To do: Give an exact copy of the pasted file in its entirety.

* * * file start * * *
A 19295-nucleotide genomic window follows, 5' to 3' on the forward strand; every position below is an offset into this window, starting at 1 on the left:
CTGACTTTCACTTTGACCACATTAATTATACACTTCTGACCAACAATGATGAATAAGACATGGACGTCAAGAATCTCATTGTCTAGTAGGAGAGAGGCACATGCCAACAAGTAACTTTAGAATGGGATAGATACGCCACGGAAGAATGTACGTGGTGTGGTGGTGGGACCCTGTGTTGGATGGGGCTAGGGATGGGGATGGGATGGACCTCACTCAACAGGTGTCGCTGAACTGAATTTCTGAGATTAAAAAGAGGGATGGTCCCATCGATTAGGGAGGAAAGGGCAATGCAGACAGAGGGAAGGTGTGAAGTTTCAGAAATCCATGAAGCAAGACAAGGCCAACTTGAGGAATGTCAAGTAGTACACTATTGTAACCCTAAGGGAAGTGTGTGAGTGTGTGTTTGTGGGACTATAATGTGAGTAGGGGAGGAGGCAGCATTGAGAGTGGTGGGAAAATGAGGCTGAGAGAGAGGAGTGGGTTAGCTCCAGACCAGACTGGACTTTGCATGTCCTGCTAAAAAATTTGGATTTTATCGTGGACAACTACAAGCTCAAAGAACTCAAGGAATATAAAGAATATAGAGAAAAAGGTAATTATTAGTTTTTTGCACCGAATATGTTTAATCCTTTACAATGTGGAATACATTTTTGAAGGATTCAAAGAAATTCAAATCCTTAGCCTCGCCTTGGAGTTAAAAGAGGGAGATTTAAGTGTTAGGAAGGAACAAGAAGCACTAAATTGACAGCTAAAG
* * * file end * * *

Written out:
A 19295-nucleotide genomic window follows, 5' to 3' on the forward strand; every position below is an offset into this window, starting at 1 on the left:
CTGACTTTCACTTTGACCACATTAATTATACACTTCTGACCAACAATGATGAATAAGACATGGACGTCAAGAATCTCATTGTCTAGTAGGAGAGAGGCACATGCCAACAAGTAACTTTAGAATGGGATAGATACGCCACGGAAGAATGTACGTGGTGTGGTGGTGGGACCCTGTGTTGGATGGGGCTAGGGATGGGGATGGGATGGACCTCACTCAACAGGTGTCGCTGAACTGAATTTCTGAGATTAAAAAGAGGGATGGTCCCATCGATTAGGGAGGAAAGGGCAATGCAGACAGAGGGAAGGTGTGAAGTTTCAGAAATCCATGAAGCAAGACAAGGCCAACTTGAGGAATGTCAAGTAGTACACTATTGTAACCCTAAGGGAAGTGTGTGAGTGTGTGTTTGTGGGACTATAATGTGAGTAGGGGAGGAGGCAGCATTGAGAGTGGTGGGAAAATGAGGCTGAGAGAGAGGAGTGGGTTAGCTCCAGACCAGACTGGACTTTGCATGTCCTGCTAAAAAATTTGGATTTTATCGTGGACAACTACAAGCTCAAAGAACTCAAGGAATATAAAGAATATAGAGAAAAAGGTAATTATTAGTTTTTTGCACCGAATATGTTTAATCCTTTACAATGTGGAATACATTTTTGAAGGATTCAAAGAAATTCAAATCCTTAGCCTCGCCTTGGAGTTAAAAGAGGGAGATTTAAGTGTTAGGAAGGAACAAGAAGCACTAAATTGACAGCTAAAG